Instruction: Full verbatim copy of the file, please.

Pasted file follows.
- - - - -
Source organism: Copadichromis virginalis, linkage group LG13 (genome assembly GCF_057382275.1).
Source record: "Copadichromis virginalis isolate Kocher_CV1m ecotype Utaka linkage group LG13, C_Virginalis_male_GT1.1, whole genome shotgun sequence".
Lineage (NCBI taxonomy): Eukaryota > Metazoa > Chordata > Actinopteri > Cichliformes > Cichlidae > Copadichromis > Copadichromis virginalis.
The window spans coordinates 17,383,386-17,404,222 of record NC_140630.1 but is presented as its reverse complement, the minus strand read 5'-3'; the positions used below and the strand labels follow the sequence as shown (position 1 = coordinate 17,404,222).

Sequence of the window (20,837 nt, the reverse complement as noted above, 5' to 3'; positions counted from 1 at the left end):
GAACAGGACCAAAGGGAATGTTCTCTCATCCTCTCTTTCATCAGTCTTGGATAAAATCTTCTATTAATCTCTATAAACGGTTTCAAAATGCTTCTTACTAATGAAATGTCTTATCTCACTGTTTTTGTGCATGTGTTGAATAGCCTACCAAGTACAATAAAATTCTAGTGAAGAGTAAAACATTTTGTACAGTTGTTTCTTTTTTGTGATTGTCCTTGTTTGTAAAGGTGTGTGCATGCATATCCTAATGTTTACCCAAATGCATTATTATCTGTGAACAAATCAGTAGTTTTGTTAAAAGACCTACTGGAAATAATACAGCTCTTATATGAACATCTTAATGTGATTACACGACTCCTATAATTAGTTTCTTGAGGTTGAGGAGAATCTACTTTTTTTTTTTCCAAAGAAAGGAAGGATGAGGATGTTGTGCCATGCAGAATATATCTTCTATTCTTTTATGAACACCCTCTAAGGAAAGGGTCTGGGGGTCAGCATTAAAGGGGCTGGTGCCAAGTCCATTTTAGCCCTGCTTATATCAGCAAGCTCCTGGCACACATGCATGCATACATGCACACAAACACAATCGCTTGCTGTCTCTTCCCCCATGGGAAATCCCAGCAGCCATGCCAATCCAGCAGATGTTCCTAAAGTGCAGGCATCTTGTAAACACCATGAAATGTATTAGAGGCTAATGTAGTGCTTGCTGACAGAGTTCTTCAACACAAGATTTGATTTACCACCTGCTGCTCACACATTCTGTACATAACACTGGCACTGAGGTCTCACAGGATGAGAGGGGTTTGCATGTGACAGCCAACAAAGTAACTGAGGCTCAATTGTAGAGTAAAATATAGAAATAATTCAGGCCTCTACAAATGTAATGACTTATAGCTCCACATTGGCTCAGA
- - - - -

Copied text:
Source organism: Copadichromis virginalis, linkage group LG13 (genome assembly GCF_057382275.1).
Source record: "Copadichromis virginalis isolate Kocher_CV1m ecotype Utaka linkage group LG13, C_Virginalis_male_GT1.1, whole genome shotgun sequence".
Lineage (NCBI taxonomy): Eukaryota > Metazoa > Chordata > Actinopteri > Cichliformes > Cichlidae > Copadichromis > Copadichromis virginalis.
The window spans coordinates 17,383,386-17,404,222 of record NC_140630.1 but is presented as its reverse complement, the minus strand read 5'-3'; the positions used below and the strand labels follow the sequence as shown (position 1 = coordinate 17,404,222).

Sequence of the window (20,837 nt, the reverse complement as noted above, 5' to 3'; positions counted from 1 at the left end):
GAACAGGACCAAAGGGAATGTTCTCTCATCCTCTCTTTCATCAGTCTTGGATAAAATCTTCTATTAATCTCTATAAACGGTTTCAAAATGCTTCTTACTAATGAAATGTCTTATCTCACTGTTTTTGTGCATGTGTTGAATAGCCTACCAAGTACAATAAAATTCTAGTGAAGAGTAAAACATTTTGTACAGTTGTTTCTTTTTTGTGATTGTCCTTGTTTGTAAAGGTGTGTGCATGCATATCCTAATGTTTACCCAAATGCATTATTATCTGTGAACAAATCAGTAGTTTTGTTAAAAGACCTACTGGAAATAATACAGCTCTTATATGAACATCTTAATGTGATTACACGACTCCTATAATTAGTTTCTTGAGGTTGAGGAGAATCTACTTTTTTTTTTTCCAAAGAAAGGAAGGATGAGGATGTTGTGCCATGCAGAATATATCTTCTATTCTTTTATGAACACCCTCTAAGGAAAGGGTCTGGGGGTCAGCATTAAAGGGGCTGGTGCCAAGTCCATTTTAGCCCTGCTTATATCAGCAAGCTCCTGGCACACATGCATGCATACATGCACACAAACACAATCGCTTGCTGTCTCTTCCCCCATGGGAAATCCCAGCAGCCATGCCAATCCAGCAGATGTTCCTAAAGTGCAGGCATCTTGTAAACACCATGAAATGTATTAGAGGCTAATGTAGTGCTTGCTGACAGAGTTCTTCAACACAAGATTTGATTTACCACCTGCTGCTCACACATTCTGTACATAACACTGGCACTGAGGTCTCACAGGATGAGAGGGGTTTGCATGTGACAGCCAACAAAGTAACTGAGGCTCAATTGTAGAGTAAAATATAGAAATAATTCAGGCCTCTACAAATGTAATGACTTATAGCTCCACATTGGCTCAGA